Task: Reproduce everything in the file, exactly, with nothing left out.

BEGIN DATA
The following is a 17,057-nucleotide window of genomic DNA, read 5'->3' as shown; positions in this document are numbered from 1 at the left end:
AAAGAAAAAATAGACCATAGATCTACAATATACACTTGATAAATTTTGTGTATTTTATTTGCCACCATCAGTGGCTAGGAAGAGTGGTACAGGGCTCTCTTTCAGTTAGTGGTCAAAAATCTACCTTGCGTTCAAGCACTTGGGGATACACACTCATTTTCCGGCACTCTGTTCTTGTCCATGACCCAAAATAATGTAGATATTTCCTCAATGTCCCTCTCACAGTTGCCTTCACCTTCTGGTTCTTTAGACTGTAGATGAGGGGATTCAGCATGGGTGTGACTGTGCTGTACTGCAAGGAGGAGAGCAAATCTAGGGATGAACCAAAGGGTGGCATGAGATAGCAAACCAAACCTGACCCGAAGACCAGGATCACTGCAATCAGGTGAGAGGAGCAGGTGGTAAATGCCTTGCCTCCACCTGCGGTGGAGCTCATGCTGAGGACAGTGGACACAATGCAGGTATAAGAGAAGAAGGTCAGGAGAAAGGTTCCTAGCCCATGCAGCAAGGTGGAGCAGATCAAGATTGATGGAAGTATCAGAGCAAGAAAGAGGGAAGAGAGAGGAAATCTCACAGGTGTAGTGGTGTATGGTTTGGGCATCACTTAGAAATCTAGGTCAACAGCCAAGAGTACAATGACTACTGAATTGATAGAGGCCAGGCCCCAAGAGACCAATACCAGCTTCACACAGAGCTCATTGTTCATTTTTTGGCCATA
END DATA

The following is a 17,057-nucleotide window of genomic DNA, read 5'->3' as shown; positions in this document are numbered from 1 at the left end:
AAAGAAAAAATAGACCATAGATCTACAATATACACTTGATAAATTTTGTGTATTTTATTTGCCACCATCAGTGGCTAGGAAGAGTGGTACAGGGCTCTCTTTCAGTTAGTGGTCAAAAATCTACCTTGCGTTCAAGCACTTGGGGATACACACTCATTTTCCGGCACTCTGTTCTTGTCCATGACCCAAAATAATGTAGATATTTCCTCAATGTCCCTCTCACAGTTGCCTTCACCTTCTGGTTCTTTAGACTGTAGATGAGGGGATTCAGCATGGGTGTGACTGTGCTGTACTGCAAGGAGGAGAGCAAATCTAGGGATGAACCAAAGGGTGGCATGAGATAGCAAACCAAACCTGACCCGAAGACCAGGATCACTGCAATCAGGTGAGAGGAGCAGGTGGTAAATGCCTTGCCTCCACCTGCGGTGGAGCTCATGCTGAGGACAGTGGACACAATGCAGGTATAAGAGAAGAAGGTCAGGAGAAAGGTTCCTAGCCCATGCAGCAAGGTGGAGCAGATCAAGATTGATGGAAGTATCAGAGCAAGAAAGAGGGAAGAGAGAGGAAATCTCACAGGTGTAGTGGTGTATGGTTTGGGCATCACTTAGAAATCTAGGTCAACAGCCAAGAGTACAATGACTACTGAATTGATAGAGGCCAGGCCCCAAGAGACCAATACCAGCTTCACACAGAGCTCATTGTTCATTTTTTGGCCATA